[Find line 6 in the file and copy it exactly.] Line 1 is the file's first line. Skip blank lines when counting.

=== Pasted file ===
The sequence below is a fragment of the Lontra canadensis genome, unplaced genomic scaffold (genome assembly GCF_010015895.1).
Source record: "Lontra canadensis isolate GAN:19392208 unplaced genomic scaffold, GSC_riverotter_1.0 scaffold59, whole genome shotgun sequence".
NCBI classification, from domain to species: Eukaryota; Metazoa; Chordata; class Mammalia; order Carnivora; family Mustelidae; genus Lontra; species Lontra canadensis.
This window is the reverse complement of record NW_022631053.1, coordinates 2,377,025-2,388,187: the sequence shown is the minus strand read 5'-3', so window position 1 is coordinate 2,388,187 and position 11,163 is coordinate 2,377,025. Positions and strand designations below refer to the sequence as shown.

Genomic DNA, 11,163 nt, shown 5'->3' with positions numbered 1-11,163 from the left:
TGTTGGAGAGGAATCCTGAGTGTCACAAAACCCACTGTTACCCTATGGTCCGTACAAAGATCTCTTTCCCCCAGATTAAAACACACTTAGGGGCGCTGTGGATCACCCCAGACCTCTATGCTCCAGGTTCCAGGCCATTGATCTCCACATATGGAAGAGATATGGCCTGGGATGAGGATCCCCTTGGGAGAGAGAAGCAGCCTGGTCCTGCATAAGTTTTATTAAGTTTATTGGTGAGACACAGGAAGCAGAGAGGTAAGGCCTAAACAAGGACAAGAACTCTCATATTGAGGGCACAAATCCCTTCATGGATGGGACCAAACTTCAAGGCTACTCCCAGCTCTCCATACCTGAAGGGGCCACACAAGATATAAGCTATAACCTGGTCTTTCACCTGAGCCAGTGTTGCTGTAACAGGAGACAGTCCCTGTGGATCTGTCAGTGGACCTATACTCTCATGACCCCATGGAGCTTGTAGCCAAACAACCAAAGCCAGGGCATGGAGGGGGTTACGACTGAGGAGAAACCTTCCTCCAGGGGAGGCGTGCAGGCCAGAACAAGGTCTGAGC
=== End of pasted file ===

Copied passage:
TGTTGGAGAGGAATCCTGAGTGTCACAAAACCCACTGTTACCCTATGGTCCGTACAAAGATCTCTTTCCCCCAGATTAAAACACACTTAGGGGCGCTGTGGATCACCCCAGACCTCTATGCTCCAGGTTCCAGGCCATTGATCTCCACATATGGAAGAGATATGGCCTGGGATGAGGATCCCCTTGGGAGAGAGAAGCAGCCTGGTCCTGCATAAGTTTTATTAAGTTTATTGGTGAGACACAGGAAGCAGAGAGGTAAGGCCTAAACAAGGACAAGAACTCTCATATTGAGGGCACAAATCCCTTCATGGATGGGACCAAACTTCAAGGCTACTCCCAGCTCTCCATACCTGAAGGGGCCACACAAGATATAAGCTATAACCTGGTCTTTCACCTGAGCCAGTGTTGCTGTAACAGGAGACAGTCCCTGTGGATCTGTCAGTGGACCTATACTCTCATGACCCCATGGAGCTTGTAGCCAAACAACCAAAGCCAGGGCATGGAGGGGGTTACGACTGAGGAGAAACCTTCCTCCAGGGGAGGCGTGCAGGCCAGAACAAGGTCTGAGC